Nightowl Cinema shoots a burst of fun and glitz into a cold and windy Tauranga Night as a band of thirties-clad helpers position the red carpet for the arrival of the guests and audience at the Charlie Chaplin silent film showing.
Cherry-red “hair” peeps from beneath the cloche jammed tight on the head of Nightowl doyenne Kimberly Cleland. Putting her between-season cold to one side Kim has organised tonight’s event in collaboration with Baycourt and as I make them open the door to let an early me into the building the last-minute touches are being made to a transformed Baycourt.
The Baycourt forecourt hosts a selection of immaculate and gleaming vintage cars. The foyer is draped in retro hangings – red and silver curtaining falls from ceiling to floor. Prohibition bottles line the piano; the photobooth huddles in the “backroom” of this speakeasy style setting awaits its patrons. And it’s all sitting under a huge chandelier increasingly sparkling against the night. For what?
There are more pearls than Coco could shake a stick at; diamonds galore. Enough feathers and fur (vintage) for an activist to require medication. It’s putting on the Ritz and Glitz Tauranga style evoking those glamorous (but socially hideous) times of the silent movie era.
Many have made a sartorial effort to support the project. Marilyn Cleland, Diana Vreeland style be-turbanned is clothed in silver-grey. Despite carrying enough “jewellery” to require a security guard, this Tauranga creative manages to look contemporary and elegant – her style Auckland evening appropriate!
I laughingly tell Frank Parnwall, one of the vintage car owners, that I could mug him for his beautiful fairisle vest peeping beneath his old suit jacket.
I want to rip the vintage Harris Tweed overcoat off the back of Mr Ian Riddle. I share the story of the Harris Tweed suit brought back for me from England many years ago – abandoned by me as it was too warm for antipodean Auckland and I returned to velvet beatle cap and boots. I adore vintage clothing and it suddenly occurs to me I could have worn my Salvation-sourced big buttoned black and white tweed coat – but I’m supposed to be working!!
Melanie Marshall has won the Nightowl Cinema facebook promotional competition. She’s looking stunning in black – cigarette holder poised. Her hair and makeup are Hollywood immaculate. I’m allowed to get closer and take a really good look – I adore the eyelids sprinkled with glitter – part of her prize package from Nightowl. Her partner Scott Higginson mimics that thirties businessman, Capone.
Megan Peacock-Coyle and Barnaby pose on the red carpet and then I get them again with photobooth owner Anamea Hoskin and daughter Layla – so cool to see the age range at this event.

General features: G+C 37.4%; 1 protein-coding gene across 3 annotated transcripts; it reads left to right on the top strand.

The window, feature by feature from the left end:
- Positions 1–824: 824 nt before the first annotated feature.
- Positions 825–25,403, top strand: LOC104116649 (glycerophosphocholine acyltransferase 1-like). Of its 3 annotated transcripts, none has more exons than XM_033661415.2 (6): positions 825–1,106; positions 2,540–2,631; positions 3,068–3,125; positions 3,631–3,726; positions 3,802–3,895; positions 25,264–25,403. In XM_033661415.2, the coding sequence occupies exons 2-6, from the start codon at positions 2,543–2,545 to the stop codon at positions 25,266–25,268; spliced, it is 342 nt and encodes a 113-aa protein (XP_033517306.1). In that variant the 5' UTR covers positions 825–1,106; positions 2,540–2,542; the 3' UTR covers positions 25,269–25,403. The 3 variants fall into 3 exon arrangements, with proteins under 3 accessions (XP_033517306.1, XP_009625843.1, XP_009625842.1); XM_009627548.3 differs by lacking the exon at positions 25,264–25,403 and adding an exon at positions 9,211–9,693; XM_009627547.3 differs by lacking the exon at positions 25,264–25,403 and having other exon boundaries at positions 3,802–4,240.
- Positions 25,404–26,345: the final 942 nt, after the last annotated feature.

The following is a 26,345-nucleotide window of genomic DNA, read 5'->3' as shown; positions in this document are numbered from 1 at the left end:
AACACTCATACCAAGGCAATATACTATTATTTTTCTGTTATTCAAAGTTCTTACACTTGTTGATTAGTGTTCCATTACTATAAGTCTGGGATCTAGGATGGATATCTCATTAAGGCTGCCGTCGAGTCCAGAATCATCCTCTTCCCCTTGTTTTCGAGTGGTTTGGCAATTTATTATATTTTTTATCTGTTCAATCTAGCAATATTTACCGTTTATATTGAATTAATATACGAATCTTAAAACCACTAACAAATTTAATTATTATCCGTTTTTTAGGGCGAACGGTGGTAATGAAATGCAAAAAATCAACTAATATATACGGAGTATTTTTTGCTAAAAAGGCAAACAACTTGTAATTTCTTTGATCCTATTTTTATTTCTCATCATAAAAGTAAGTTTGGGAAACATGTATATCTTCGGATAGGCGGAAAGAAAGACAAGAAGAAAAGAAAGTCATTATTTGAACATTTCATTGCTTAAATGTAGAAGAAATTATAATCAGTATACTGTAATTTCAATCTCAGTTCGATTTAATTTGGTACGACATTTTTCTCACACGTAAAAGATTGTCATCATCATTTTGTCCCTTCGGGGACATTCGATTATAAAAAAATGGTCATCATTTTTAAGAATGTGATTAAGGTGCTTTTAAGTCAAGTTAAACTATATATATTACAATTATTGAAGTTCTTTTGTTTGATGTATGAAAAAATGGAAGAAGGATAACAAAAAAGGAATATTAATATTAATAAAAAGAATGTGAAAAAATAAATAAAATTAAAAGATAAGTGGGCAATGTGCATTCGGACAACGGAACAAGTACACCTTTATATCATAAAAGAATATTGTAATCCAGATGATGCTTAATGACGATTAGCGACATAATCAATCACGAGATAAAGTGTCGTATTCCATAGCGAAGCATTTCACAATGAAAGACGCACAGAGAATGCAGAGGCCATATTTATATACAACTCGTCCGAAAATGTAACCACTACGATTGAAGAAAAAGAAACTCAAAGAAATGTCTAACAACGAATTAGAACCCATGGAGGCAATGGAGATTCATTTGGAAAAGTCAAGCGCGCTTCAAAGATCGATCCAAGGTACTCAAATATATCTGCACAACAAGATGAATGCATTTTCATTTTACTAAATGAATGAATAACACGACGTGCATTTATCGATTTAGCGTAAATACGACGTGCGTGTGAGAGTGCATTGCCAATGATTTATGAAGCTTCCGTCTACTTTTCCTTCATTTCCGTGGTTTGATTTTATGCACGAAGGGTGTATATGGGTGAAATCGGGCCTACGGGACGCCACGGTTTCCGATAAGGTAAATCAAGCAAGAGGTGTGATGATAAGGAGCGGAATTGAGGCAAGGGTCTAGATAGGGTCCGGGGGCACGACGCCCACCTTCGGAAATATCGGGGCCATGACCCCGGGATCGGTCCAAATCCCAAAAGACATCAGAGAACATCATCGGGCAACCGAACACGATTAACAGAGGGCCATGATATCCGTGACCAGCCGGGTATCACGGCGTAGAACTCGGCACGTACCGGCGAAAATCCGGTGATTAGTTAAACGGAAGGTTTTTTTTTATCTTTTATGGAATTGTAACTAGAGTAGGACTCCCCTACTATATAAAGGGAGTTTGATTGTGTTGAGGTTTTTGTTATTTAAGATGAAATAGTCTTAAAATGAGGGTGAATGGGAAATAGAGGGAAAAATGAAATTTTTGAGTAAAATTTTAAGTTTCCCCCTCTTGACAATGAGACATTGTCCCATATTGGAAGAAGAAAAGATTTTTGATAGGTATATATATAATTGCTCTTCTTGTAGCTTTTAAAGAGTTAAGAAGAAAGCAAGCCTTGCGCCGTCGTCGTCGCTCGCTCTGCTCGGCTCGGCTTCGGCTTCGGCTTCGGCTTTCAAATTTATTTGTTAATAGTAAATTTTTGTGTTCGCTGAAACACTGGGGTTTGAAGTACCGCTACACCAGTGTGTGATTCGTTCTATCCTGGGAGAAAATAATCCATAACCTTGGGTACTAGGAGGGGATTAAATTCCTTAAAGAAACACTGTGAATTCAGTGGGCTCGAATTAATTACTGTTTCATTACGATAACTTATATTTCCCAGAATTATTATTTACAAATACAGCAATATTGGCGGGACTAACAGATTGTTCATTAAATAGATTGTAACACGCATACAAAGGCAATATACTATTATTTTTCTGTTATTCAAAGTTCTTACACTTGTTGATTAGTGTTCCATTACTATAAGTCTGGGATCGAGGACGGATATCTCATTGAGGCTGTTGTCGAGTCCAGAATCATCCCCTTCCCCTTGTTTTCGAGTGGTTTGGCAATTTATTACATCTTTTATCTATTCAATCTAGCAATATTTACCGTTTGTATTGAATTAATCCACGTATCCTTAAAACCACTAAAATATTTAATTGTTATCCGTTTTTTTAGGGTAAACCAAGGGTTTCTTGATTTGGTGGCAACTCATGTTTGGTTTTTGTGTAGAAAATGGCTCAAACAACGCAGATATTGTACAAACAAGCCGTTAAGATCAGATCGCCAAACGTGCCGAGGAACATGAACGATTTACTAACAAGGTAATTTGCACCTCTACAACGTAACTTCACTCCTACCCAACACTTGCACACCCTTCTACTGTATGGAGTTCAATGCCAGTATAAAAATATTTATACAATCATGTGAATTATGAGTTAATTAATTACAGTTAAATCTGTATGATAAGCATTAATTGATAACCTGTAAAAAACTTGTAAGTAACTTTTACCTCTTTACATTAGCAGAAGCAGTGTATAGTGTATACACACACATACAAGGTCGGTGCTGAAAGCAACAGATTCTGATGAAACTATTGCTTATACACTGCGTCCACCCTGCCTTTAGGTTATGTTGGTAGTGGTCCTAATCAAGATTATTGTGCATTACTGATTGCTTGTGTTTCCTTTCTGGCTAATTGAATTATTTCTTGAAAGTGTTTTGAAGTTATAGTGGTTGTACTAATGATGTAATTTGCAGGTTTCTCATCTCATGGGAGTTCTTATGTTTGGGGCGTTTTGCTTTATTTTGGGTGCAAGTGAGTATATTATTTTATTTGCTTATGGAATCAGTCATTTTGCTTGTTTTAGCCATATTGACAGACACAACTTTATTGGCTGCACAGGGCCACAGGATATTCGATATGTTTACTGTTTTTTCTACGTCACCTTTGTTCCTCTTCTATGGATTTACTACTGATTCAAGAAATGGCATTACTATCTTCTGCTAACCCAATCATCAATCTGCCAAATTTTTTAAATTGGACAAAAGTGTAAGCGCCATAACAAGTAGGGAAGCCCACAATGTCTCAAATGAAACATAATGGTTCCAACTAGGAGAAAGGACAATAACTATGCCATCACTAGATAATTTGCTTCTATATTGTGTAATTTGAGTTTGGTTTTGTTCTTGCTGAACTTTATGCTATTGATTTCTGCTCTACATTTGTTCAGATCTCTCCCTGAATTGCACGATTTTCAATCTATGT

Viv Quinn and James Redwood vamp it up and pose against the piano.
Scott Higginson is not the only “boy” in that black and white striped suit (so currently corporate fashionable – what a laugh) of the bad boys of the era. There’s a team of them and some have gone to the trouble of creating “co-respondent shoes”. I squeak with delight and explain to one bemused “boy” about my adorable black and white/ tan and white Andre Bianni co-respondent’s of my youth. He then tells me his come from the Blood & Fire Boutique and he painted that bit white!
I ask Melanie Joseph to pose alongside the Baycourt poster for the upcoming International Youth Silent Film Festival finals in Tauranga in October – here she is
Charlie Chaplin and Chaplin the Younger bounce around the foyer and quietly and obligingly pose.
They even venture into the night cold to be photographed with Joe Scott and his vintage Victoria by freelance photographer Richard Robinson.
The crowd swells as Tauranga pianist Leon Gray floats piano tunes over the guests and into the crystals of the chandelier. I ask a “chanteuse” to pose to complete the image. She does – like everyone else, this is a good-natured crowd.
Closer to the start time the era-dressed guests are joined by more usually garbed audience members.
It’s time for the piece d’resistance – Kimberly and fellow Nightowl Limited Board Member Viv Quinn start the pour – the champagne waterfall – deutz flows and flows – brave girls!!!
Then it’s into the Addison Theatre to hear the wonderful Wurlitzer and see Charlie strut and shuffle his stuff. Lots of hard work and organisation has gone into creating the ambiance of the evening despite the relaxed air and laughter. A fabulous later winter/spring evening event.
And a great introduction to the New Zealand finalists of the inaugural International Youth Silent Film competition.
Note: We were planning one of our fabulous photo-essays to support this event but ARTbop Poetry Editor and photographer Sam Woodward suffered a camera malfunction or “hiccup” so the photos were taken by my trusty little Nokia. The redoubtable John Borrin of the Bay of Plenty Times was on hand and next Thursday’s Indulge should have a selection of images. Richard Robinson was on assignment for Baycourt – they’ll have some great images of the evening and Richard “super snapped” all night. Make sure you take a look.
Rosemary Balu. Rosemary Balu is the founding and current editor of ARTbop. Rosemary has arts and law degrees from the University of Auckland. She has been a working lawyer and has participated in a wide variety of community activities where information gathering, submission writing, community advocacy and education have been involved. Interested in all forms of the arts since childhood Rosemary is focused on further developing and expanding multi-media ARTbop as the magazine for all the creative arts in the Bay of Plenty, New Zealand.